For the second time since the All-Star break, the Los Angeles Dodgers placed Mookie Betts on the 10-day injured list due to right hip inflammation.
Betts hasn’t appeared in a game since Aug. 7. He missed the Freeway Series finale and most recently was scratched from the lineup in last Tuesday’s opener against the Philadelphia Phillies.
Betts’ hip trouble has plagued him for most of the year, and it played a role in his decision to skip this year’s Midsummer Classic. Aside from a cortisone shot last month, the 28-year-old’s primary form of treatment has been rest.
However, Betts recently received another injection upon meeting with specialists. “It is a short-term solution,” Dodgers manager Dave Roberts said of Betts getting a second cortisone shot.
“I think right now where we’re at, we’re trying to figure out what’s the best way to get him back with us and through the season. Once we get to the offseason we’ll kind of address that (potential surgery).”
An operation would likely sideline Betts for the remainder of the 2021 season, so it is understandable the Dodgers aren’t seriously considering one at this time.
As for when Betts could return to the lineup, it will depend on how he feels and how much pain he can tolerate. “That’s more individual-based. Where he was at, it was too much to tolerate,” Roberts noted.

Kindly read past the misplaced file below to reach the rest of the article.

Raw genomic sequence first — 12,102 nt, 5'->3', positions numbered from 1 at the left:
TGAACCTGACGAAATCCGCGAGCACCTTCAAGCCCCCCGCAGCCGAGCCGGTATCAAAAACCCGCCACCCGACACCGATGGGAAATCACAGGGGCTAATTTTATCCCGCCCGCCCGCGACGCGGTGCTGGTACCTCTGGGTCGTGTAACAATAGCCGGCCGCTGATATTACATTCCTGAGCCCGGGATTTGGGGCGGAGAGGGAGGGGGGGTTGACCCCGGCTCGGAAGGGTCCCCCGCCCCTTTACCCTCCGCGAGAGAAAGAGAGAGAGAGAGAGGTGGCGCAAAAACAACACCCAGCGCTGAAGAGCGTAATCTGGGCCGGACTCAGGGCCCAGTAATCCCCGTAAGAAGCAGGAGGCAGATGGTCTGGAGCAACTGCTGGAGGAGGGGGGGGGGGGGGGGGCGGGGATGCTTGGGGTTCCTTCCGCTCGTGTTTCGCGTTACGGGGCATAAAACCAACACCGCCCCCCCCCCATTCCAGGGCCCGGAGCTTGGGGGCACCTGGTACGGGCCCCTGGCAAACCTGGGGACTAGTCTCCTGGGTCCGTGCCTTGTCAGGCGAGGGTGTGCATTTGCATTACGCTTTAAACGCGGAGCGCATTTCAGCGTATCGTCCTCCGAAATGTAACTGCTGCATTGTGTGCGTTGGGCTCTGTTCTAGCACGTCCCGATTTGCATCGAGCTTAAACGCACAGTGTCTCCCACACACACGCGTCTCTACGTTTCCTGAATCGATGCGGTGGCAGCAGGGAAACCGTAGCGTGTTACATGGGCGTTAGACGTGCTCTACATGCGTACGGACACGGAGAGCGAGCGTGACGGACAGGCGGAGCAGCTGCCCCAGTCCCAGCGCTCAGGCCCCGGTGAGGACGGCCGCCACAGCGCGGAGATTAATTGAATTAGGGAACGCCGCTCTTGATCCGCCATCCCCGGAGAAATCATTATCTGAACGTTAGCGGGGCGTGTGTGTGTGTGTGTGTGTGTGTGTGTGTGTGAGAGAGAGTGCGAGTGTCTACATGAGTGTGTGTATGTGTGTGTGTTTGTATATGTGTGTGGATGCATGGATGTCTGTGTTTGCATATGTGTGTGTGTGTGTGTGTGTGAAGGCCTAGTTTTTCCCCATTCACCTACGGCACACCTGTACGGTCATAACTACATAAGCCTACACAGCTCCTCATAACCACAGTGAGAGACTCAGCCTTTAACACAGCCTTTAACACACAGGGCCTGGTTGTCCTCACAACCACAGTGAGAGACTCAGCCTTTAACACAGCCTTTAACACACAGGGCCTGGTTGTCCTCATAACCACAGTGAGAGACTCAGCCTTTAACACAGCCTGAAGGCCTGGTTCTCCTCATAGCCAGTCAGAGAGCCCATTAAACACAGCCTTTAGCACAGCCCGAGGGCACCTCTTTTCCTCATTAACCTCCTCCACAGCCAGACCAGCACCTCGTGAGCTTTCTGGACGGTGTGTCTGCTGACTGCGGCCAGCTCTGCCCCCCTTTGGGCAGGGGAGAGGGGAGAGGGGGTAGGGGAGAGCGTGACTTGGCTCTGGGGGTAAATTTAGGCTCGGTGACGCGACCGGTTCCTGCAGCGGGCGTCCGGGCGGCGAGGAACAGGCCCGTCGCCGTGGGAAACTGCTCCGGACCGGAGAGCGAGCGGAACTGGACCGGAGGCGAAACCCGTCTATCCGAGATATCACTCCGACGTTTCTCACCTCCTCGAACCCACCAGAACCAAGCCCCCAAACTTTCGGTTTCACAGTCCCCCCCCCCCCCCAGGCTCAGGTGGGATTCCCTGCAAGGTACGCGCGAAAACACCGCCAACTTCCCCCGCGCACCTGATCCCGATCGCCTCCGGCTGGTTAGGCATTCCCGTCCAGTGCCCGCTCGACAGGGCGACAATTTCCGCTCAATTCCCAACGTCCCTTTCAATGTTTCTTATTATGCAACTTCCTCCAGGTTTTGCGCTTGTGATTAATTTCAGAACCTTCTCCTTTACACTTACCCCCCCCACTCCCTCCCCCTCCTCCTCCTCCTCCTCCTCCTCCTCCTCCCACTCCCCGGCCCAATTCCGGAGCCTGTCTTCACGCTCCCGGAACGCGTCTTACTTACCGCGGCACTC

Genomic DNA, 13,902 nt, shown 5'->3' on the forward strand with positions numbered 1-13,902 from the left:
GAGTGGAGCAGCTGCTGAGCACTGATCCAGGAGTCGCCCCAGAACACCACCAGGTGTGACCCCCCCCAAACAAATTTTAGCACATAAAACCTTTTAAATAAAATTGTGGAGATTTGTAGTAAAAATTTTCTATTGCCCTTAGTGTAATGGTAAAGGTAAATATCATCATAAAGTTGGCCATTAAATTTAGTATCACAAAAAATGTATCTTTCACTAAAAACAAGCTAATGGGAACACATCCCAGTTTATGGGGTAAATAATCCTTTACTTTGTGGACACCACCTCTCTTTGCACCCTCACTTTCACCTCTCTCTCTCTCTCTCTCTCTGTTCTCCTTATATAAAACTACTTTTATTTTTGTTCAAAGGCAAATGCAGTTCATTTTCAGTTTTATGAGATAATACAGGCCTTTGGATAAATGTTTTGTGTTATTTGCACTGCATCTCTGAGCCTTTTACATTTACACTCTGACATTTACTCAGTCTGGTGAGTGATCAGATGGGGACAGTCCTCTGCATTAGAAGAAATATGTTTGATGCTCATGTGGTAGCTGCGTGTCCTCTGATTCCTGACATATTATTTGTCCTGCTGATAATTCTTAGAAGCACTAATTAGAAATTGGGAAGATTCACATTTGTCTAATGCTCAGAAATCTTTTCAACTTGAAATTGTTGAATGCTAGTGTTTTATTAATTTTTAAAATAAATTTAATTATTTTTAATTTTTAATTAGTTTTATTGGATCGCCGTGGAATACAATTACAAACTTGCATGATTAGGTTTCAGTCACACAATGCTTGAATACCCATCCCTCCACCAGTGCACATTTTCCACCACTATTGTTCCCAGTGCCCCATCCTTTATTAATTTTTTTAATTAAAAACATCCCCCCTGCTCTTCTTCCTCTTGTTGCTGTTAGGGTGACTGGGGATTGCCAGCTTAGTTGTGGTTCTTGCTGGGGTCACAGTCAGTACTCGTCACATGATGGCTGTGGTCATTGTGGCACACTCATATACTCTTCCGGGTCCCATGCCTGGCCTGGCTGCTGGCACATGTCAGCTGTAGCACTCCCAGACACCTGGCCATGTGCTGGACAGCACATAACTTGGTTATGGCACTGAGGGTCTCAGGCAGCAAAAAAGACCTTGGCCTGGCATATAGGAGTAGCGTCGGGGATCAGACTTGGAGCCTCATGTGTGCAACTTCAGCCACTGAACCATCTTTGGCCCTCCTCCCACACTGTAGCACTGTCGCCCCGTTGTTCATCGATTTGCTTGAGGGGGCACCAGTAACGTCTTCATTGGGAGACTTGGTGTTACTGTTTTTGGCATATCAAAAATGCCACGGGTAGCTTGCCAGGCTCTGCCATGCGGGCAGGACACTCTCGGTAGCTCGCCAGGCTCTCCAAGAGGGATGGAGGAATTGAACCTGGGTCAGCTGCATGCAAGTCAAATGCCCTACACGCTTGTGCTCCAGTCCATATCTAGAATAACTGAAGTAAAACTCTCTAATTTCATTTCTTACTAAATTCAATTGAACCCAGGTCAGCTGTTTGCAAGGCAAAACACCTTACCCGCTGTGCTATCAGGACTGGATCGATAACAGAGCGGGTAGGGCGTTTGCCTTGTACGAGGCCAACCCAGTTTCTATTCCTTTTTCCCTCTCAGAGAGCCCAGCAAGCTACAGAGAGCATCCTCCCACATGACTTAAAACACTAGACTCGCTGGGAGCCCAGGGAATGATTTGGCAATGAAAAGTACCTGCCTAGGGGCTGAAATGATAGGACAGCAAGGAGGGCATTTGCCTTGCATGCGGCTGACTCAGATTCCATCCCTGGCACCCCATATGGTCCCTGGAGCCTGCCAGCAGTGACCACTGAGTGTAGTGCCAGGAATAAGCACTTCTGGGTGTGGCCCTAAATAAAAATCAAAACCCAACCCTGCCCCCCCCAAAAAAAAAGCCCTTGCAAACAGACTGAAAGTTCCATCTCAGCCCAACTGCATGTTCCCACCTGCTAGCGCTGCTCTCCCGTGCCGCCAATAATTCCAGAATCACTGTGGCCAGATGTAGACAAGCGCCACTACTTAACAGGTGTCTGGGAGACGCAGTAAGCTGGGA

“Hopefully with the injection, I know right now he’s not active, but talking to the training staff, pain has subsided. When he can return, I still don’t know because he’s got to get ramped up and see how he feels. But outside of that, I really have no educated comment.”
Prior to going back on the IL, the Dodgers had been giving Betts some starts at second base to limit his amount of running. He found it beneficial and believes his body was able to recover faster the next day.
Betts’ hip trouble caused by bone spur
Following his meeting with specialists, it was determined the pain Betts has been feeling is directly related to a bone spur. “It’s a bone spur that is sort of tied into the hips,” Roberts explained.
“It’s really internal, so we don’t know how it came to be. I really don’t know the exact location. All I know is that it causes enough discomfort to not be out there, go on the IL and get an injection for the pain to dissipate. That’s kind of all I know.”
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